With the COVID-19 pandemic spread across the globe, it is recommended to build and maintain a strong immune system to help combat the risk of being infected. While external precautionary measures like sanitizing and washing hands are essential, maintaining basic hygiene measures and eating healthy to build one’s immunity is of utmost importance.

Using virgin coconut oil to build immunity

Cold pressed virgin coconut oil is a superfood recommended for its myriad health benefits; it is a rich source of naturally occurring Lauric acid and contains Vitamin E which helps to improve body’s immunity. The medium Chain Fatty Acids (MCFAs) that contain lauric acid and caprylic acid strengthens the immune system and has anti-viral properties. Therefore, Adding 2 spoons of virgin coconut oil to the diet every day can help improve the immunity and maintain a healthy, holistic lifestyle.

In most Indian household’s, virgin coconut oil is a staple for consumption and beauty practices and is slowly making its way in the mainstream wellness community for oil pulling. Known for its immune boosting properties, virgin coconut oil can be introduced as an effective technique into your heath regime.

Oil Pulling
Virgin coconut oil is a staple for consumption and beauty practices. Pixabay

How to do it?

eStart by swishing it in your mouth on an empty stomach, first thing in the morning

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eTake about 1 tablespoon of virgin coconut oil in the mouth and swish it for about 3-5 minutes.

eDiscard the oil by spitting it out. Do not swallow the oil as you will ingest the toxins with it as well

eRinse the mouth with warm water and brush your teeth as usual

eRepeat the process 3-4 times a week. (IANS)

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Turn to Yoga For Quitting Tobacco

An effective cure to tobacco addiction is the practice of yoga and meditation

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Practice yoga and meditation to get rid of tobacco. Pixabay

There are more than 8 million people who die from tobacco-related causes each year. Of these, over 7 million die as a result of direct tobacco use while around 1.2 million are non-smokers exposed to second-hand smoke. Smoking is decidedly bad for your health and harms nearly every organ of the body.

Smoking causes damage to blood vessels making them thicken and grow narrower. This increases heart rate and your blood pressure. Smoking also causes many other cancers and health problems. Women who smoke during pregnancy face a greater risk of certain pregnancy problems.

An effective cure to addiction is the practice of yoga and meditation. Yoga offers tools to down-regulate the stress response system and activate the relaxation response. This increases our capacity to observe our experiences with a greater sense of level-headedness and self-control. Yoga practices such as asanas, and meditation also rewire the brain creating new neural pathways. These are effective for new behaviour-forming habits, breaking old patterns to replace them with healthier ones. In this way yoga can help in de-addiction, and also regain the body’s health by boosting your immune system, building strength for both body and mind, and flushing out toxins.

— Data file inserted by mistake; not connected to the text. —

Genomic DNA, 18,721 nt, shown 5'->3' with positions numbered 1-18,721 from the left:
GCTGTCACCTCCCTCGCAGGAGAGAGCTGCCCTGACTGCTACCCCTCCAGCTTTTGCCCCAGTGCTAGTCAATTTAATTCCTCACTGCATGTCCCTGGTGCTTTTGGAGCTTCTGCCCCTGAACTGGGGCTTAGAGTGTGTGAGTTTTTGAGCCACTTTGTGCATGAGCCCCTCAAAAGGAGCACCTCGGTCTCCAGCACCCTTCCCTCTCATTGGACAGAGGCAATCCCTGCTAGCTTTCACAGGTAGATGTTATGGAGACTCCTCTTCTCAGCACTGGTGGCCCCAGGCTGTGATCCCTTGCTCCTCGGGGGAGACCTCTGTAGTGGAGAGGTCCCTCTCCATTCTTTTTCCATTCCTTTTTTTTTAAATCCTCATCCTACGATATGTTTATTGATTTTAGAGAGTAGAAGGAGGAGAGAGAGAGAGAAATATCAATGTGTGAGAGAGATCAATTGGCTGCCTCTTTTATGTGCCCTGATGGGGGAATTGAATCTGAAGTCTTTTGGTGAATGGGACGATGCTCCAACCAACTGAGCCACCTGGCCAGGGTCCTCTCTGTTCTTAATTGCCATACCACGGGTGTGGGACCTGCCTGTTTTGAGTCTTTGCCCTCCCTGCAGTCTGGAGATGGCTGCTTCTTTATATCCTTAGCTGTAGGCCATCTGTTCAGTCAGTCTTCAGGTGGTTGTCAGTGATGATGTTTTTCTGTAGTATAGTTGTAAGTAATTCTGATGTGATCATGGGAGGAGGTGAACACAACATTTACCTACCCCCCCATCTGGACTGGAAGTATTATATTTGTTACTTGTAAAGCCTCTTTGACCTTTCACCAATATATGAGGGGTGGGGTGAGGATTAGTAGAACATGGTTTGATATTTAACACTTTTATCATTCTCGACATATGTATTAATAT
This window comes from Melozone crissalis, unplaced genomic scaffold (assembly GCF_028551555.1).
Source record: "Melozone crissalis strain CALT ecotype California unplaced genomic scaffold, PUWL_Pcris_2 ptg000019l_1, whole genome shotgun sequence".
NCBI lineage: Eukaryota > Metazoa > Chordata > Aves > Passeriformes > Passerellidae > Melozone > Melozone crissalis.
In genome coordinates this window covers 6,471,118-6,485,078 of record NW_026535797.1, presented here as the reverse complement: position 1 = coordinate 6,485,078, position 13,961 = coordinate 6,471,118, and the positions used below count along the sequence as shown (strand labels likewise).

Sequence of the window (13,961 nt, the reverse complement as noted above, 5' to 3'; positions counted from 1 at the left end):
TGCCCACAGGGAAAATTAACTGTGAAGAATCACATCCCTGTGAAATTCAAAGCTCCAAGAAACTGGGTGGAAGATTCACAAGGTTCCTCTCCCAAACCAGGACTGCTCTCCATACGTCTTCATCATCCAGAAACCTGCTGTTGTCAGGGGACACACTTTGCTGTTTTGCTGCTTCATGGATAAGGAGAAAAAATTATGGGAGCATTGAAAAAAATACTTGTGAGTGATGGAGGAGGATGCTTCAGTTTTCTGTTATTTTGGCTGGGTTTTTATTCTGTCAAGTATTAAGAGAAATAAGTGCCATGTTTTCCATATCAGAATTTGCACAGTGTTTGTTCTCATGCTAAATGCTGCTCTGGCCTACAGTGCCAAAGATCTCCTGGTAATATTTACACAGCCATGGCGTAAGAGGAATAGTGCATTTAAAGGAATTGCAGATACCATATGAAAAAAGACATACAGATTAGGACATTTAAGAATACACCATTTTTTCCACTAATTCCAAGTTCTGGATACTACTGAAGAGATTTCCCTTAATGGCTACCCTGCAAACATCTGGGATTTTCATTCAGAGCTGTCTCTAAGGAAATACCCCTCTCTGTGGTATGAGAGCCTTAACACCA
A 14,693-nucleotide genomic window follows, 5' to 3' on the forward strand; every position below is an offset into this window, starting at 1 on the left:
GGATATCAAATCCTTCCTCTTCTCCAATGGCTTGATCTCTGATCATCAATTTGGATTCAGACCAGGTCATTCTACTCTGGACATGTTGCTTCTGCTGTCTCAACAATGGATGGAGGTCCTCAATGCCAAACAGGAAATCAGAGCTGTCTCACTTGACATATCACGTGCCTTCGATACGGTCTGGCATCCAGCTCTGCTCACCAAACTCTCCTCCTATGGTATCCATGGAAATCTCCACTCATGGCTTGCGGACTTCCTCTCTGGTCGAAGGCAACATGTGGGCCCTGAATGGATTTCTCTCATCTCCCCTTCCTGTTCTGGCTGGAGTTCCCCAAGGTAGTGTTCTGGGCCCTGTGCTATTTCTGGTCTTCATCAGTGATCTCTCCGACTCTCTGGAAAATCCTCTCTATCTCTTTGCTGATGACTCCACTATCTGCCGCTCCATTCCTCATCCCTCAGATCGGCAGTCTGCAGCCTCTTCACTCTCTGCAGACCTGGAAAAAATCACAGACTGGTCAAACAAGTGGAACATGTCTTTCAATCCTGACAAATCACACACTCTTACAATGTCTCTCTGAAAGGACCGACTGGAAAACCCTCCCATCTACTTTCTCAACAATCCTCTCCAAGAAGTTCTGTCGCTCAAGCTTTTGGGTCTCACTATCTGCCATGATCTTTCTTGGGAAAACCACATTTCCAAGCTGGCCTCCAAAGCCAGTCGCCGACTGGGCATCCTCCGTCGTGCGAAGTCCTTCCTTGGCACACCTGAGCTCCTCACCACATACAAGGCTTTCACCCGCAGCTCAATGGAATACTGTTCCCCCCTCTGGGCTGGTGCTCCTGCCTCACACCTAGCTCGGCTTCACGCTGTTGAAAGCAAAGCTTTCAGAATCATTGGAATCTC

One of the main reasons that people find it a challenge to give up smoking is because of nicotine. Nicotine is a stimulant drug and a highly addictive substance that is found in tobacco. Nicotine addiction makes it much harder for people to quit smoking. But it is important to remind oneself of the dangers of smoking and stay committed to quitting the habit. Yoga asanas release feel-good hormones in your body and lead you to make positive lifestyle changes. Yoga also builds mindfulness, and this awareness can be useful to keep yourself in check every time you reach for a cigarette.

Practice the following asanas upto three times or more a week, repeat for up to three sets holding each pose for 15-30 seconds.

Ustrasana

Kneel on the yoga mat and place your hands on the hips.

Simultaneously, arch your back and slide your palms over your feet till the arms are straight.

Do not strain or flex your neck but keep it in a neutral position.

Stay in this posture for a couple of breaths.

Breathe out and slowly come back to the initial pose. Withdraw your hands and bring them back to your hips as you straighten up.

yoga
Yoga asanas release feel-good hormones in your body and lead you to make positive lifestyle changes. Pixabay

 

Vajrasana – Thunderbolt pose

Formation of the Posture

Begin by standing straight with your arms by the sides of your body

Lean forward and slowly drop your knees on your mat

Place your pelvis on your heels and point your toes outward

Here, your thighs should press your calf muscles

Keep your heels slightly apart from each other

Place your palms on your knees facing upward

Straighten your back and look forward

Hold this asana for a while

Breathing Methodology

Softly inhale and exhale

Word of Advice

A person suffering from knee joint pain, Arthritis or any knee injury should avoid this asana

 

Paschimottanasana – Seated forward bend

Formation of the Posture

Begin with Dandasana

Ensure that your knees are slightly bent while your legs are stretched out forward

Extend your arms upward and keep your spine erect

Exhale and empty your stomach of air